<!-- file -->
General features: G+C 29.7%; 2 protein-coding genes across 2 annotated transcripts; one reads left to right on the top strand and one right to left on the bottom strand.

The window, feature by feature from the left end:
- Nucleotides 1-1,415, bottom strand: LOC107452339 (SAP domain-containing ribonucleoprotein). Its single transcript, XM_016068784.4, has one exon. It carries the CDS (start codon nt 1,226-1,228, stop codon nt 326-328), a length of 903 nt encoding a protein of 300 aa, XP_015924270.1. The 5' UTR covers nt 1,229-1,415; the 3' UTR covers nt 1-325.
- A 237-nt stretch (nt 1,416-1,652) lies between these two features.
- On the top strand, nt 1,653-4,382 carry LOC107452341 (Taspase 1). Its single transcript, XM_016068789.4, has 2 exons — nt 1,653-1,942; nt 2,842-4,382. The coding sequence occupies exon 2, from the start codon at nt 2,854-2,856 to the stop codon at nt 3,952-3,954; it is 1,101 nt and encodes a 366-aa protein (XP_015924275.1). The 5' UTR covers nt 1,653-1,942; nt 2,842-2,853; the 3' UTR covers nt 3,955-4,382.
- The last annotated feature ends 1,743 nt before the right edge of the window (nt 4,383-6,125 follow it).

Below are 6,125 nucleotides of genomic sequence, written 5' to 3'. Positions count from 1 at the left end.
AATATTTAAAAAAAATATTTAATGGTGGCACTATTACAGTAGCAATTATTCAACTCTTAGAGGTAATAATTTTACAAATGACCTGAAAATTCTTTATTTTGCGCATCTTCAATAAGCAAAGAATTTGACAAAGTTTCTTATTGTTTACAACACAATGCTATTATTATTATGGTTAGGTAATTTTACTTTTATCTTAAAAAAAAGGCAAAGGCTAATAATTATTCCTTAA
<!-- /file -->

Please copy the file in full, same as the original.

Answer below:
General features: G+C 29.7%; 2 protein-coding genes across 2 annotated transcripts; one reads left to right on the top strand and one right to left on the bottom strand.

The window, feature by feature from the left end:
- Nucleotides 1-1,415, bottom strand: LOC107452339 (SAP domain-containing ribonucleoprotein). Its single transcript, XM_016068784.4, has one exon. It carries the CDS (start codon nt 1,226-1,228, stop codon nt 326-328), a length of 903 nt encoding a protein of 300 aa, XP_015924270.1. The 5' UTR covers nt 1,229-1,415; the 3' UTR covers nt 1-325.
- A 237-nt stretch (nt 1,416-1,652) lies between these two features.
- On the top strand, nt 1,653-4,382 carry LOC107452341 (Taspase 1). Its single transcript, XM_016068789.4, has 2 exons — nt 1,653-1,942; nt 2,842-4,382. The coding sequence occupies exon 2, from the start codon at nt 2,854-2,856 to the stop codon at nt 3,952-3,954; it is 1,101 nt and encodes a 366-aa protein (XP_015924275.1). The 5' UTR covers nt 1,653-1,942; nt 2,842-2,853; the 3' UTR covers nt 3,955-4,382.
- The last annotated feature ends 1,743 nt before the right edge of the window (nt 4,383-6,125 follow it).

Below are 6,125 nucleotides of genomic sequence, written 5' to 3'. Positions count from 1 at the left end.
AATATTTAAAAAAAATATTTAATGGTGGCACTATTACAGTAGCAATTATTCAACTCTTAGAGGTAATAATTTTACAAATGACCTGAAAATTCTTTATTTTGCGCATCTTCAATAAGCAAAGAATTTGACAAAGTTTCTTATTGTTTACAACACAATGCTATTATTATTATGGTTAGGTAATTTTACTTTTATCTTAAAAAAAAGGCAAAGGCTAATAATTATTCCTTAA